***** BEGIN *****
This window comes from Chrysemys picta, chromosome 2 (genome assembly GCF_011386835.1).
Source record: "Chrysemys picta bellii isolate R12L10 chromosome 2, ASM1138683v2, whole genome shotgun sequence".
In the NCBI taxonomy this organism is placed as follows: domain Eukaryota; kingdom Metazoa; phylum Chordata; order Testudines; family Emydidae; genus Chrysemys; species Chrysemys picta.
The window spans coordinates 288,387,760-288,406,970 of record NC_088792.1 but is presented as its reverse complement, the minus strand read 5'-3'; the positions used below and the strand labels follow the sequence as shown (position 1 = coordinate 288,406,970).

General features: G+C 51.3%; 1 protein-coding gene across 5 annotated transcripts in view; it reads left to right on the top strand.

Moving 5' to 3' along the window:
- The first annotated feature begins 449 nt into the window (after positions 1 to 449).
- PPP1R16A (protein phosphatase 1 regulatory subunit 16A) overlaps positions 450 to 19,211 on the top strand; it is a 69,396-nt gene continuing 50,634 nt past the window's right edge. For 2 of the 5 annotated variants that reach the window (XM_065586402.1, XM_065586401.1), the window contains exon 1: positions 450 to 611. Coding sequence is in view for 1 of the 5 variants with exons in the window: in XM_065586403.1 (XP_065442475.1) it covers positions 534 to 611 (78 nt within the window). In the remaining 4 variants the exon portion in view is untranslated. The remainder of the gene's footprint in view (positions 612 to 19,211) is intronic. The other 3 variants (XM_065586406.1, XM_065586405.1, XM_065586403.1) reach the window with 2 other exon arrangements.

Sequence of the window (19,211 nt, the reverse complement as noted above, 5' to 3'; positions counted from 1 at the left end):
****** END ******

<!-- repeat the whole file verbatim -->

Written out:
This window comes from Chrysemys picta, chromosome 2 (genome assembly GCF_011386835.1).
Source record: "Chrysemys picta bellii isolate R12L10 chromosome 2, ASM1138683v2, whole genome shotgun sequence".
In the NCBI taxonomy this organism is placed as follows: domain Eukaryota; kingdom Metazoa; phylum Chordata; order Testudines; family Emydidae; genus Chrysemys; species Chrysemys picta.
The window spans coordinates 288,387,760-288,406,970 of record NC_088792.1 but is presented as its reverse complement, the minus strand read 5'-3'; the positions used below and the strand labels follow the sequence as shown (position 1 = coordinate 288,406,970).

General features: G+C 51.3%; 1 protein-coding gene across 5 annotated transcripts in view; it reads left to right on the top strand.

Moving 5' to 3' along the window:
- The first annotated feature begins 449 nt into the window (after positions 1 to 449).
- PPP1R16A (protein phosphatase 1 regulatory subunit 16A) overlaps positions 450 to 19,211 on the top strand; it is a 69,396-nt gene continuing 50,634 nt past the window's right edge. For 2 of the 5 annotated variants that reach the window (XM_065586402.1, XM_065586401.1), the window contains exon 1: positions 450 to 611. Coding sequence is in view for 1 of the 5 variants with exons in the window: in XM_065586403.1 (XP_065442475.1) it covers positions 534 to 611 (78 nt within the window). In the remaining 4 variants the exon portion in view is untranslated. The remainder of the gene's footprint in view (positions 612 to 19,211) is intronic. The other 3 variants (XM_065586406.1, XM_065586405.1, XM_065586403.1) reach the window with 2 other exon arrangements.

Sequence of the window (19,211 nt, the reverse complement as noted above, 5' to 3'; positions counted from 1 at the left end):